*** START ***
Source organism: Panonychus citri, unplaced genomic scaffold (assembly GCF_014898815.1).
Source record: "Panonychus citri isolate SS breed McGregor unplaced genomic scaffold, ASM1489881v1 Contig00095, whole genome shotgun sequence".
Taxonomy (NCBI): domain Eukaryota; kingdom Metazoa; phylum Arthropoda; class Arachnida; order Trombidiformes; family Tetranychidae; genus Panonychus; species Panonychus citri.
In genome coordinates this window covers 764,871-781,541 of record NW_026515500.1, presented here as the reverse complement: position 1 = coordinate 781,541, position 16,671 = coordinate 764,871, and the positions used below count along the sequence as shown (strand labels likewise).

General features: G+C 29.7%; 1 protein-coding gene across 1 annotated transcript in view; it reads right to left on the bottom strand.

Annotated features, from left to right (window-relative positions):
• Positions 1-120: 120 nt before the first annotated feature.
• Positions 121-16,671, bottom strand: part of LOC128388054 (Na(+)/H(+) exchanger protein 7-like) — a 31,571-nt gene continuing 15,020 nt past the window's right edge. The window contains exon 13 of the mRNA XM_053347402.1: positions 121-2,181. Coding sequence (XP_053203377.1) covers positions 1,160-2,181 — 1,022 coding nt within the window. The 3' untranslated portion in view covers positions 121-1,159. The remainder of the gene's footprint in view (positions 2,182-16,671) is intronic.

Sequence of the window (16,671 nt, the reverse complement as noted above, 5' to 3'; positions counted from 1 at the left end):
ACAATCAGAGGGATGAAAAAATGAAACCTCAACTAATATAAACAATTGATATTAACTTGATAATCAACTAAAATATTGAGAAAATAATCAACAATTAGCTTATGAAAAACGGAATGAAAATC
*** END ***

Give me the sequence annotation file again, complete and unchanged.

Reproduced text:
Source organism: Panonychus citri, unplaced genomic scaffold (assembly GCF_014898815.1).
Source record: "Panonychus citri isolate SS breed McGregor unplaced genomic scaffold, ASM1489881v1 Contig00095, whole genome shotgun sequence".
Taxonomy (NCBI): domain Eukaryota; kingdom Metazoa; phylum Arthropoda; class Arachnida; order Trombidiformes; family Tetranychidae; genus Panonychus; species Panonychus citri.
In genome coordinates this window covers 764,871-781,541 of record NW_026515500.1, presented here as the reverse complement: position 1 = coordinate 781,541, position 16,671 = coordinate 764,871, and the positions used below count along the sequence as shown (strand labels likewise).

General features: G+C 29.7%; 1 protein-coding gene across 1 annotated transcript in view; it reads right to left on the bottom strand.

Annotated features, from left to right (window-relative positions):
• Positions 1-120: 120 nt before the first annotated feature.
• Positions 121-16,671, bottom strand: part of LOC128388054 (Na(+)/H(+) exchanger protein 7-like) — a 31,571-nt gene continuing 15,020 nt past the window's right edge. The window contains exon 13 of the mRNA XM_053347402.1: positions 121-2,181. Coding sequence (XP_053203377.1) covers positions 1,160-2,181 — 1,022 coding nt within the window. The 3' untranslated portion in view covers positions 121-1,159. The remainder of the gene's footprint in view (positions 2,182-16,671) is intronic.

Sequence of the window (16,671 nt, the reverse complement as noted above, 5' to 3'; positions counted from 1 at the left end):
ACAATCAGAGGGATGAAAAAATGAAACCTCAACTAATATAAACAATTGATATTAACTTGATAATCAACTAAAATATTGAGAAAATAATCAACAATTAGCTTATGAAAAACGGAATGAAAATC